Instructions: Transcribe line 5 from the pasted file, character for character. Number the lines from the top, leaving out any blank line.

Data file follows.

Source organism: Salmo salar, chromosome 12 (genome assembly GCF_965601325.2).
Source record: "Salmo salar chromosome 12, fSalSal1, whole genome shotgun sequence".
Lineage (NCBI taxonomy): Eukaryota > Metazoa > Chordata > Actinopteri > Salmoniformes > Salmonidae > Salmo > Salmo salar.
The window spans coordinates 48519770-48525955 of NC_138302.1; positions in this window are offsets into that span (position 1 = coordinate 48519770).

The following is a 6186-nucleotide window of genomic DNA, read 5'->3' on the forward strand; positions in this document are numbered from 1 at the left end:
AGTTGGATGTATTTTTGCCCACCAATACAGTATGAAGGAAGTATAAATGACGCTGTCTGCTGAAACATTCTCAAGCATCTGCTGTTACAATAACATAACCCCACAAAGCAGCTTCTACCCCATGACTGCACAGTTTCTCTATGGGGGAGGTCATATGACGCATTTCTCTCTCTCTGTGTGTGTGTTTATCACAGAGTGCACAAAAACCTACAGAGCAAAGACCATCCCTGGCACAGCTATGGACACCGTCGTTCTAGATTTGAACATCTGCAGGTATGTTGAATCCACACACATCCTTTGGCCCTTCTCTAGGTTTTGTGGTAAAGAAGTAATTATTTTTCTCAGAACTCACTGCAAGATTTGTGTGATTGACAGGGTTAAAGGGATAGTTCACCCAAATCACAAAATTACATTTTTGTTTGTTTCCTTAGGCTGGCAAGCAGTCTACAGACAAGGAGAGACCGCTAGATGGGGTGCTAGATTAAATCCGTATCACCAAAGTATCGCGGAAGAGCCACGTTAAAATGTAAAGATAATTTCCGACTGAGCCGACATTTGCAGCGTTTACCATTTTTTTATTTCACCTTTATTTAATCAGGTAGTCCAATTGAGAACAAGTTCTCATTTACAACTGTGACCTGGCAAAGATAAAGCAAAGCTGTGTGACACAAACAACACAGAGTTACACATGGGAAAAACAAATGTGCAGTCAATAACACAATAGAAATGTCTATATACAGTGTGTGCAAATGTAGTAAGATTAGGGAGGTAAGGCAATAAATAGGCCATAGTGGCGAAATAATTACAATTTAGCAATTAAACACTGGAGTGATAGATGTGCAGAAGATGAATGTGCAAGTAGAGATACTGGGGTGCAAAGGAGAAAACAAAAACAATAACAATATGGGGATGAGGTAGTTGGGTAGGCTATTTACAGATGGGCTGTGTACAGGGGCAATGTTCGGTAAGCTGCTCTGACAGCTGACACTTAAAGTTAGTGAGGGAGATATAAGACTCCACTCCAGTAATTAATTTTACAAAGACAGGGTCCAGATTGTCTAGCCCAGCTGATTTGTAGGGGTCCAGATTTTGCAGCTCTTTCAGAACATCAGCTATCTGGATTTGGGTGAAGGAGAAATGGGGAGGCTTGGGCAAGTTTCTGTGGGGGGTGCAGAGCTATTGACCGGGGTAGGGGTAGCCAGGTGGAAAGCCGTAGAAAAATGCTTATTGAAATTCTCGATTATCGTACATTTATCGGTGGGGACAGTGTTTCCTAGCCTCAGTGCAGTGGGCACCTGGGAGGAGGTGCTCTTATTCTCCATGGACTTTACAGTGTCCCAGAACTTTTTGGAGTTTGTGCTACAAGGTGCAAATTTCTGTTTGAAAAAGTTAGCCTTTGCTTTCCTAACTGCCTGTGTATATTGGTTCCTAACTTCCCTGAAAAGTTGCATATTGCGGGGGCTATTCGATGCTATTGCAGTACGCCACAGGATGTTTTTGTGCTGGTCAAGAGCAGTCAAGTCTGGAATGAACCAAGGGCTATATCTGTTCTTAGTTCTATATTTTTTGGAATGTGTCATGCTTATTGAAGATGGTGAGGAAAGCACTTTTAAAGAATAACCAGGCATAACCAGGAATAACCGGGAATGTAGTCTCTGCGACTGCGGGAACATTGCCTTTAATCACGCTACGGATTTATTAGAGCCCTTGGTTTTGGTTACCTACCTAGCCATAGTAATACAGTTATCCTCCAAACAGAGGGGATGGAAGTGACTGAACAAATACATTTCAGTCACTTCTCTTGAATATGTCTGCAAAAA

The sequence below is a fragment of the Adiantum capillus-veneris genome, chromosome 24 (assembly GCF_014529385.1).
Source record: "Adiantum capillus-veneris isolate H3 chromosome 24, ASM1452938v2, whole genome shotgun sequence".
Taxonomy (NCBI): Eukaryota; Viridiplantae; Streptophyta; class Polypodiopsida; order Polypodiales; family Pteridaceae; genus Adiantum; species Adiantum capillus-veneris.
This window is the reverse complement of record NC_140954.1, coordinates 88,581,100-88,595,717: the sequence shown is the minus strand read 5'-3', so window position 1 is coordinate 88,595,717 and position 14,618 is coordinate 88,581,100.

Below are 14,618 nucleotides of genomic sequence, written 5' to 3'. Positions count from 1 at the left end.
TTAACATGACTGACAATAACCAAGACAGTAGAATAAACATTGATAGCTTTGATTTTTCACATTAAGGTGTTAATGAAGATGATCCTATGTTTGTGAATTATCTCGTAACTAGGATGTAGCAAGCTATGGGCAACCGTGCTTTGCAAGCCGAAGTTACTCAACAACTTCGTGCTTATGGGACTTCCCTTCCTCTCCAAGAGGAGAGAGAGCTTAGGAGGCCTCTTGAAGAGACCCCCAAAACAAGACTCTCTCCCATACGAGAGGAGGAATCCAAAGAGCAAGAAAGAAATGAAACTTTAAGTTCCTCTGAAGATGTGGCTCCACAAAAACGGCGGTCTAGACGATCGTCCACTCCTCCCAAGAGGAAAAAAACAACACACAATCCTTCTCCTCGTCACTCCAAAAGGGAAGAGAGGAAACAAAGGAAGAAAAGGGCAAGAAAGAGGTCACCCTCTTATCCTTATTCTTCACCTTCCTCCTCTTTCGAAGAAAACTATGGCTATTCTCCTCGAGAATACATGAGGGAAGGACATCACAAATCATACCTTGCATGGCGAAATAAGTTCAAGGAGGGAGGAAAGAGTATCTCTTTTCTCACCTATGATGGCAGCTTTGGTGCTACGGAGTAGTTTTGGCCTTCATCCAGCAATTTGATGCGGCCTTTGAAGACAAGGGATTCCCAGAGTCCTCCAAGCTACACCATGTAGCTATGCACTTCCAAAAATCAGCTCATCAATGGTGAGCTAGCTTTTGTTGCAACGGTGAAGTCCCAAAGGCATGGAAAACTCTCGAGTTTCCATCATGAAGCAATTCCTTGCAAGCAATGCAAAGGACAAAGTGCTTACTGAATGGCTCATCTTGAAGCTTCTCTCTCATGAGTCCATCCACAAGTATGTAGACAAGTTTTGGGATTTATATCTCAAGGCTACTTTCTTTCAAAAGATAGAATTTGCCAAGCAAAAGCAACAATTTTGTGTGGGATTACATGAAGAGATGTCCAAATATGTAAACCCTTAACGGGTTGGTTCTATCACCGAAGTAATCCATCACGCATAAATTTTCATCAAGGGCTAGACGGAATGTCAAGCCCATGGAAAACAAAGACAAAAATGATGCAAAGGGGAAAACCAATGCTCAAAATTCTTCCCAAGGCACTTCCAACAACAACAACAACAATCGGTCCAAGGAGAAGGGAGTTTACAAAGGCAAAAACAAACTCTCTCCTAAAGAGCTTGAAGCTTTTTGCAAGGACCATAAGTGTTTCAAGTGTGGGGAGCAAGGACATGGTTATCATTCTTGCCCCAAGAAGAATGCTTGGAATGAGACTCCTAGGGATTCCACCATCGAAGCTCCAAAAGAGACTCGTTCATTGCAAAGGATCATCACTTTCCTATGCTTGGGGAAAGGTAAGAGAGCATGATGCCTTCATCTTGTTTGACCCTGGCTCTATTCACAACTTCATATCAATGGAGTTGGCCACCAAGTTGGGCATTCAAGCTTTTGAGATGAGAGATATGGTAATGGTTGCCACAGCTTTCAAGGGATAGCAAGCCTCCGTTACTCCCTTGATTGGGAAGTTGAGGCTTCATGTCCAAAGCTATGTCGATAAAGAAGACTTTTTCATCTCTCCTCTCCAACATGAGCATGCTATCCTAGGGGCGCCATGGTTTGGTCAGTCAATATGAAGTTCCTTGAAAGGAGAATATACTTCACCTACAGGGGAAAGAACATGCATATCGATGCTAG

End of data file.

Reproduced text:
The following is a 6186-nucleotide window of genomic DNA, read 5'->3' on the forward strand; positions in this document are numbered from 1 at the left end: